This week, Colorado mom Alisha Hernandez gave birth to a 13 pound, 13 ounce baby girl, Denver's 9NEWS reports.
According to the local news station, Hernandez's doctor told her she was expecting a 7-pound baby and had scheduled her for a C-section on December 4. But, after unexpectedly going into labor on Monday night, the mom delivered her daughter via C-section in San Luis Valley, Colorado.
The baby girl's name is Mia Yasmin Garcia, and she joins four older sisters -- Britney Gonzalez, Ximena Hernandez, and Yulissa and Yuliana Hernandez. Her father is Francisco Garcia.
Measured at 22 inches long, baby Mia was flown to Aurora Children's Hospital to be treated for respiratory difficulty and low glucose levels, a cousin of the mother told 9NEWS. The family member added that Mia is now stable.
Hospital officials told The Denver Channel that she is the biggest newborn they have ever treated, but across the country, scale-tipping babies are becoming less of an anomaly as birth weights are on the rise. A 2013 study showed that there's been a 15 percent to 25 percent increase in babies with fetal macrosomia -- defined as weighing 8 pounds, 13 ounces or more -- over the past two to three decades in developed countries."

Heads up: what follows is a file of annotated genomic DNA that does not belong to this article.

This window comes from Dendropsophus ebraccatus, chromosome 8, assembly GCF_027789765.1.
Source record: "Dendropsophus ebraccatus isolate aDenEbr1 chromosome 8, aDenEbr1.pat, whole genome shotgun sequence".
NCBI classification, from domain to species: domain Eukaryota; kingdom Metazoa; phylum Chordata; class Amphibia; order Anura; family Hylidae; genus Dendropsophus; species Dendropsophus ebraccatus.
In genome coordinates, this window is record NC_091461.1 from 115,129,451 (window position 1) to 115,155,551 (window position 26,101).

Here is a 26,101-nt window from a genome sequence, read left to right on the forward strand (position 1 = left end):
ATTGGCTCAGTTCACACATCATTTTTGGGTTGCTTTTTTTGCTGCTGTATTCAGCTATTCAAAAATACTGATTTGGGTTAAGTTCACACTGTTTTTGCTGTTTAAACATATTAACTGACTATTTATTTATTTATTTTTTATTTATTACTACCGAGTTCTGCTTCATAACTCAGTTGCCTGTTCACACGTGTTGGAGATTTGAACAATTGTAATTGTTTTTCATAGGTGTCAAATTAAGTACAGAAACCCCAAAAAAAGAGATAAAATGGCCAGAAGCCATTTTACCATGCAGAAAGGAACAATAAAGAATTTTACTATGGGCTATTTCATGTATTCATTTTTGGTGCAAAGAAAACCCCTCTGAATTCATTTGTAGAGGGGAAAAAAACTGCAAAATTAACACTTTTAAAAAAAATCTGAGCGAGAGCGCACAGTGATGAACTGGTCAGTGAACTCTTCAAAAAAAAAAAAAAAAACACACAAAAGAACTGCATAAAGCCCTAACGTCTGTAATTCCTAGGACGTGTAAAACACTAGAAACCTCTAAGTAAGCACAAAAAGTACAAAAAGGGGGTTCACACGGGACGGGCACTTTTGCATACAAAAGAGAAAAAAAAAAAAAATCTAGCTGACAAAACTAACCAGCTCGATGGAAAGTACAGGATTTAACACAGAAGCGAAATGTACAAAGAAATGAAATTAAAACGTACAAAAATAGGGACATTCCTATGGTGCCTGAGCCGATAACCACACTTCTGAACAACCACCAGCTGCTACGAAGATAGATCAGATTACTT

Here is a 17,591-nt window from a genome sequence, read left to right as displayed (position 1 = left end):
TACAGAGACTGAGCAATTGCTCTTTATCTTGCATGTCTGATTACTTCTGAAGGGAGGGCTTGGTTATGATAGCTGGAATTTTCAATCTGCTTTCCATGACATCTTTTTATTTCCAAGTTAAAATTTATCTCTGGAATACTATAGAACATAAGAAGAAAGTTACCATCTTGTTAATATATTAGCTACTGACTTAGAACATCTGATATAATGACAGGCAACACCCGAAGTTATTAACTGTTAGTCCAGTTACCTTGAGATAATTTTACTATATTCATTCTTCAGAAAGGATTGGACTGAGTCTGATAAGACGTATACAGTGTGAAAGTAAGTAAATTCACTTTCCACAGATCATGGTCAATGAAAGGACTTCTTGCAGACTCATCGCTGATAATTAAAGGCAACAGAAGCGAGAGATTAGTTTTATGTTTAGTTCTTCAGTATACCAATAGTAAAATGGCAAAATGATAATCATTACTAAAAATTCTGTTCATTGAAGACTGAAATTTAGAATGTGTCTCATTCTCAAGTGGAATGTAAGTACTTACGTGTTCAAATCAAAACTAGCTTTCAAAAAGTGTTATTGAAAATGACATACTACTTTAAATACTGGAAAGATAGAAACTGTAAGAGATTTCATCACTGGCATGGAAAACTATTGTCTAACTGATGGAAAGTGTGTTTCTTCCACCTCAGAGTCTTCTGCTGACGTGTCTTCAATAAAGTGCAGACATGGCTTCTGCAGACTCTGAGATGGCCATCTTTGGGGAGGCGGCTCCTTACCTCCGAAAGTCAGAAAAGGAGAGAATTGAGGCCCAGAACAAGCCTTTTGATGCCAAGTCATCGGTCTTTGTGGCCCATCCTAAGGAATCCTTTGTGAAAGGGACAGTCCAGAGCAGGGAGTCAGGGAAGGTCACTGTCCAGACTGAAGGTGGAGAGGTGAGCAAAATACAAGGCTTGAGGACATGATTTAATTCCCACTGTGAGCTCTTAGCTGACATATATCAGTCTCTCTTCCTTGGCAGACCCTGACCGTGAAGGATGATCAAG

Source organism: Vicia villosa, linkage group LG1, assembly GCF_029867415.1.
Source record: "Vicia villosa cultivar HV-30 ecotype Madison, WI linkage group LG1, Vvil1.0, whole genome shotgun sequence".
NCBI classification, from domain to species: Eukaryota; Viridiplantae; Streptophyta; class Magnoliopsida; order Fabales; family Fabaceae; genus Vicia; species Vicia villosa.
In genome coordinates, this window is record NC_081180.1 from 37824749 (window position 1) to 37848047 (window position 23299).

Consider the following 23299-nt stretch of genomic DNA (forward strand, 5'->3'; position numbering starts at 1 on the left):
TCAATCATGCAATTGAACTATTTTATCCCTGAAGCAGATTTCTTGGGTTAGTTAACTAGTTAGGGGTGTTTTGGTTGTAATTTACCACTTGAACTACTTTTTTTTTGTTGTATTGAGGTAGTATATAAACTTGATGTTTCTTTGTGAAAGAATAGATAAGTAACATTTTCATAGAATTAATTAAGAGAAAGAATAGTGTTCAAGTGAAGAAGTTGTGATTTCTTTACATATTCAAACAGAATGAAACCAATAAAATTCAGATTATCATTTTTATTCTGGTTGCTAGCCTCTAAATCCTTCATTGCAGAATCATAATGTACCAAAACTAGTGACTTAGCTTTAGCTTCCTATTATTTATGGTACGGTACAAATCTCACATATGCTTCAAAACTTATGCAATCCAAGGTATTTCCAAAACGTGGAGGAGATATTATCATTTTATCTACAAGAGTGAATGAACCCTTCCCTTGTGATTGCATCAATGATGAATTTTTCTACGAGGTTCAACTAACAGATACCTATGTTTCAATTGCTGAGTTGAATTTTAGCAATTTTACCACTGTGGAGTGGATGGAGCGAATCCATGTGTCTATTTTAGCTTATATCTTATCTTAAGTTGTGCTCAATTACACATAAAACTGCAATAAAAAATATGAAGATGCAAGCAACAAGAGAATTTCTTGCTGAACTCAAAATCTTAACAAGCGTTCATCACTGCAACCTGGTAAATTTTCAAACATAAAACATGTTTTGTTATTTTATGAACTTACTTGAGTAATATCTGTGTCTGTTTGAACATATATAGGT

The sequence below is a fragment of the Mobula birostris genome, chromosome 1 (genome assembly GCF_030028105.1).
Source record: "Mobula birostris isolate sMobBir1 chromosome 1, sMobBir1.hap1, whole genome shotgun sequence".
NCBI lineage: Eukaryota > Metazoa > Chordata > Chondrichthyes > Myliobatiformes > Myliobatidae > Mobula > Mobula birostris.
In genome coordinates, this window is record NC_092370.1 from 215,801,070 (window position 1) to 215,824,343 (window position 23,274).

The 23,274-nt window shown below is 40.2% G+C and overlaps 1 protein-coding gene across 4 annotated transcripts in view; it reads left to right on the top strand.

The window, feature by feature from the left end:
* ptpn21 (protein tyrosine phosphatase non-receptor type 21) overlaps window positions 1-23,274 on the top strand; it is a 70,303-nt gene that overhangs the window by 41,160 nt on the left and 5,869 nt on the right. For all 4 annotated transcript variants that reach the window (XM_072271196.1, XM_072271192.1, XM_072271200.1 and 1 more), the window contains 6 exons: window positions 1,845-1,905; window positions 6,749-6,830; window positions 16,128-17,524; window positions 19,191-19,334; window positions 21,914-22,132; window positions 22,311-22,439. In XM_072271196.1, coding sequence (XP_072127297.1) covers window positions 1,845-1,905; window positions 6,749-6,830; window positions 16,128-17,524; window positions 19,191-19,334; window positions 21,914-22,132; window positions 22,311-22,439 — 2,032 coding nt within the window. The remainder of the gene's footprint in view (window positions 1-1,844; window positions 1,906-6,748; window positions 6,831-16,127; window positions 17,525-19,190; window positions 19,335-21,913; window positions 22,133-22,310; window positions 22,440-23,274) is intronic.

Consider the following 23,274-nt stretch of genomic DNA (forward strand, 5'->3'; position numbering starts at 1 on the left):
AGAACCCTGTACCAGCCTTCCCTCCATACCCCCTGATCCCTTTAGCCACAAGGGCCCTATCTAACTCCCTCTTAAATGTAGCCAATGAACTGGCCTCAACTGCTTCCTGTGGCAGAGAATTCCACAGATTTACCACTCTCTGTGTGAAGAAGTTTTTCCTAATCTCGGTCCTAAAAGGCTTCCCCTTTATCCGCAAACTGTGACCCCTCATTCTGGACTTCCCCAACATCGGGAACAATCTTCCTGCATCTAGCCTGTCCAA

After a 12-pound preemie baby was born in 2012, Dr. Shieva Ghofrany, an OBGYN with Stamford Hospital told The Huffington Post that in recent years, "babies have definitely been coming out bigger," and this increase in fetal macrosomia is a cause for concern. The trend is dangerous because bigger babies are harder to deliver and high birth weights could indicate other medical issues for the mom and baby, she explained. While fetal macrosomia is usually attributed to maternal obesity and diabetes, Ghofrany said, there could be other factors.
According to the Guinness Book of World Records, the heaviest baby ever born was Anna Bates' 23-pound newborn back in 1879. While birth weights have been increasing in modern times, no babies have surpassed that record.
H/T USA Today